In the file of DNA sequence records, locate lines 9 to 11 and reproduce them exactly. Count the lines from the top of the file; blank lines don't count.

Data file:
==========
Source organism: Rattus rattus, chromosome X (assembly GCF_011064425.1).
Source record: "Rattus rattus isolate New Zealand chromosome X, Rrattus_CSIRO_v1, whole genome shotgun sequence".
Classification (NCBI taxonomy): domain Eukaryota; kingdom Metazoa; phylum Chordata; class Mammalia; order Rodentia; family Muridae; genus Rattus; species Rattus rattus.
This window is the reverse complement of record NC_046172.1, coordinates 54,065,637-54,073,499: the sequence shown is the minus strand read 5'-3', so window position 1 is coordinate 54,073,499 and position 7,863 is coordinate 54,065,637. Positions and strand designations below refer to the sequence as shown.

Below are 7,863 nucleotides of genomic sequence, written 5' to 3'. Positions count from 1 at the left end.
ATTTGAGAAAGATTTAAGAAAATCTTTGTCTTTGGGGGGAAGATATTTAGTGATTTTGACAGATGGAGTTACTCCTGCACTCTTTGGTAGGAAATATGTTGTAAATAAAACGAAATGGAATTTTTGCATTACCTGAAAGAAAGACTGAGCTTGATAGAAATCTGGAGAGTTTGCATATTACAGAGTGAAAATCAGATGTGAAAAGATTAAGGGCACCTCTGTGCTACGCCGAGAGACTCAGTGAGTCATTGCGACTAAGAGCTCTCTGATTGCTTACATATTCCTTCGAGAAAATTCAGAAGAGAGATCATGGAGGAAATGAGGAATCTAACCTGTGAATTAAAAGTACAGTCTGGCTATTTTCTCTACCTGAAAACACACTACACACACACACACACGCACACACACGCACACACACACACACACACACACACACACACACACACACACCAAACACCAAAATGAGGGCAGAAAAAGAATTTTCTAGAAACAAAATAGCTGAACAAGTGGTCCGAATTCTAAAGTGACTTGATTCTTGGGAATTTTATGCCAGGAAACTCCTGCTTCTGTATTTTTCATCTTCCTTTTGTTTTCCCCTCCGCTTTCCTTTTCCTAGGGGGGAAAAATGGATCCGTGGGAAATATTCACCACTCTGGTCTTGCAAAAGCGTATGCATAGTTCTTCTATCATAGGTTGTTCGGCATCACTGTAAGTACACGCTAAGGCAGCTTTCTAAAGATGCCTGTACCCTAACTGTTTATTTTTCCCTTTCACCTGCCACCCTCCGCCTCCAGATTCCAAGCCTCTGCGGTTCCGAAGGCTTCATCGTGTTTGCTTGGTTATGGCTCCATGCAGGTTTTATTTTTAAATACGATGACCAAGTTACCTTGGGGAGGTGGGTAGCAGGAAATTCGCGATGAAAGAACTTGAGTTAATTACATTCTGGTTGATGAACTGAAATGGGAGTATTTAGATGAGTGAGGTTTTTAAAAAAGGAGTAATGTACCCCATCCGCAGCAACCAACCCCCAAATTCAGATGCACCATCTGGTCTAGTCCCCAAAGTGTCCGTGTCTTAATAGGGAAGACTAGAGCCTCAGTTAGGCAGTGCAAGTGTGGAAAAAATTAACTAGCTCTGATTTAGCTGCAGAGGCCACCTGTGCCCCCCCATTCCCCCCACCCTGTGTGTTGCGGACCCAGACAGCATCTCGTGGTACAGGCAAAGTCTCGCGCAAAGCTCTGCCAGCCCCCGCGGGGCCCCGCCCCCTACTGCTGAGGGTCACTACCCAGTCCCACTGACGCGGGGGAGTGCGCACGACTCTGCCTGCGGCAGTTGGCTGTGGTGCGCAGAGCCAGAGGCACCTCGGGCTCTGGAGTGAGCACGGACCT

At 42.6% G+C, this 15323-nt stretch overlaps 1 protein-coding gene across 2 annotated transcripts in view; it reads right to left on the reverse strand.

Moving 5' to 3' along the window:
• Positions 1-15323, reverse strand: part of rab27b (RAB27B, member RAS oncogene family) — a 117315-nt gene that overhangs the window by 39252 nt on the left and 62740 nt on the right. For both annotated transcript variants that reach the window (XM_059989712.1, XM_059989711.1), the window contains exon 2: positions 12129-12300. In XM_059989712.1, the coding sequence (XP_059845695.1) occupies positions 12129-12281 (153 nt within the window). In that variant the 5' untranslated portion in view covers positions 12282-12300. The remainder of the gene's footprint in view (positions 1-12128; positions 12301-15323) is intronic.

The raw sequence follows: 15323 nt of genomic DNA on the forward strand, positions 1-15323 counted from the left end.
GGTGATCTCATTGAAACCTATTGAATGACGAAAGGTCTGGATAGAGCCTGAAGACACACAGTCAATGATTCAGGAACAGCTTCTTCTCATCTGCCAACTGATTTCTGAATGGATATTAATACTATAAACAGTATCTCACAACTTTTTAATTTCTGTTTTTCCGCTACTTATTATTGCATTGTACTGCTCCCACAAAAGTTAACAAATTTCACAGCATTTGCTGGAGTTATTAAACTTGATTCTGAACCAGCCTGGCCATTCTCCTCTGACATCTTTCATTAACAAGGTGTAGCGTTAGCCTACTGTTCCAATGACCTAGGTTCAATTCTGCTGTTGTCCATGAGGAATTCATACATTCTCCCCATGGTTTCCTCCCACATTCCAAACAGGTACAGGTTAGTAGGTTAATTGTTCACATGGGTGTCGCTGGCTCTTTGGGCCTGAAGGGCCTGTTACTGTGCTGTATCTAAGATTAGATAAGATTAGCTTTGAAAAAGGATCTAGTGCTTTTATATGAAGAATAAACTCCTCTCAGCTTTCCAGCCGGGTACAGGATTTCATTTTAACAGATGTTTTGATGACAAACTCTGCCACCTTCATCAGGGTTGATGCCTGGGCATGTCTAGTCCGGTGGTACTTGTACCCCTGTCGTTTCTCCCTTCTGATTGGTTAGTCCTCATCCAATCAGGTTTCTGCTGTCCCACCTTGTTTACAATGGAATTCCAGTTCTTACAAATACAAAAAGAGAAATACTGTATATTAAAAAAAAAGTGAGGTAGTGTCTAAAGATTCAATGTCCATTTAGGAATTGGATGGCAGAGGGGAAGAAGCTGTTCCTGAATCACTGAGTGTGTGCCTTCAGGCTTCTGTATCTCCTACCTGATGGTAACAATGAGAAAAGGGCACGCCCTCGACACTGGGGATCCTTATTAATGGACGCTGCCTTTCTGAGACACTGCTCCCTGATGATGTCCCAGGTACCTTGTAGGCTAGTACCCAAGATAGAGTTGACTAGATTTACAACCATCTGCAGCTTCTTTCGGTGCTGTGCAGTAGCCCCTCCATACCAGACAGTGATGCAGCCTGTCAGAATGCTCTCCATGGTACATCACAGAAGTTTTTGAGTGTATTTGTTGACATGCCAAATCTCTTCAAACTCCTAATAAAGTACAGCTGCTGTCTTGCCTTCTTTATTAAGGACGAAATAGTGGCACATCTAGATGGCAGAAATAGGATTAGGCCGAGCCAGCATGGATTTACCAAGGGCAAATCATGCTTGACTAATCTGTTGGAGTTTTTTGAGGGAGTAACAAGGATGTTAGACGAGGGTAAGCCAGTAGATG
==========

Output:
• Positions 1-15323, reverse strand: part of rab27b (RAB27B, member RAS oncogene family) — a 117315-nt gene that overhangs the window by 39252 nt on the left and 62740 nt on the right. For both annotated transcript variants that reach the window (XM_059989712.1, XM_059989711.1), the window contains exon 2: positions 12129-12300. In XM_059989712.1, the coding sequence (XP_059845695.1) occupies positions 12129-12281 (153 nt within the window). In that variant the 5' untranslated portion in view covers positions 12282-12300. The remainder of the gene's footprint in view (positions 1-12128; positions 12301-15323) is intronic.

The raw sequence follows: 15323 nt of genomic DNA on the forward strand, positions 1-15323 counted from the left end.
GGTGATCTCATTGAAACCTATTGAATGACGAAAGGTCTGGATAGAGCCTGAAGACACACAGTCAATGATTCAGGAACAGCTTCTTCTCATCTGCCAACTGATTTCTGAATGGATATTAATACTATAAACAGTATCTCACAACTTTTTAATTTCTGTTTTTCCGCTACTTATTATTGCATTGTACTGCTCCCACAAAAGTTAACAAATTTCACAGCATTTGCTGGAGTTATTAAACTTGATTCTGAACCAGCCTGGCCATTCTCCTCTGACATCTTTCATTAACAAGGTGTAGCGTTAGCCTACTGTTCCAATGACCTAGGTTCAATTCTGCTGTTGTCCATGAGGAATTCATACATTCTCCCCATGGTTTCCTCCCACATTCCAAACAGGTACAGGTTAGTAGGTTAATTGTTCACATGGGTGTCGCTGGCTCTTTGGGCCTGAAGGGCCTGTTACTGTGCTGTATCTAAGATTAGATAAGATTAGCTTTGAAAAAGGATCTAGTGCTTTTATATGAAGAATAAACTCCTCTCAGCTTTCCAGCCGGGTACAGGATTTCATTTTAACAGATGTTTTGATGACAAACTCTGCCACCTTCATCAGGGTTGATGCCTGGGCATGTCTAGTCCGGTGGTACTTGTACCCCTGTCGTTTCTCCCTTCTGATTGGTTAGTCCTCATCCAATCAGGTTTCTGCTGTCCCACCTTGTTTACAATGGAATTCCAGTTCTTACAAATACAAAAAGAGAAATACTGTATATTAAAAAAAAAGTGAGGTAGTGTCTAAAGATTCAATGTCCATTTAGGAATTGGATGGCAGAGGGGAAGAAGCTGTTCCTGAATCACTGAGTGTGTGCCTTCAGGCTTCTGTATCTCCTACCTGATGGTAACAATGAGAAAAGGGCACGCCCTCGACACTGGGGATCCTTATTAATGGACGCTGCCTTTCTGAGACACTGCTCCCTGATGATGTCCCAGGTACCTTGTAGGCTAGTACCCAAGATAGAGTTGACTAGATTTACAACCATCTGCAGCTTCTTTCGGTGCTGTGCAGTAGCCCCTCCATACCAGACAGTGATGCAGCCTGTCAGAATGCTCTCCATGGTACATCACAGAAGTTTTTGAGTGTATTTGTTGACATGCCAAATCTCTTCAAACTCCTAATAAAGTACAGCTGCTGTCTTGCCTTCTTTATTAAGGACGAAATAGTGGCACATCTAGATGGCAGAAATAGGATTAGGCCGAGCCAGCATGGATTTACCAAGGGCAAATCATGCTTGACTAATCTGTTGGAGTTTTTTGAGGGAGTAACAAGGATGTTAGACGAGGGTAAGCCAGTAGATG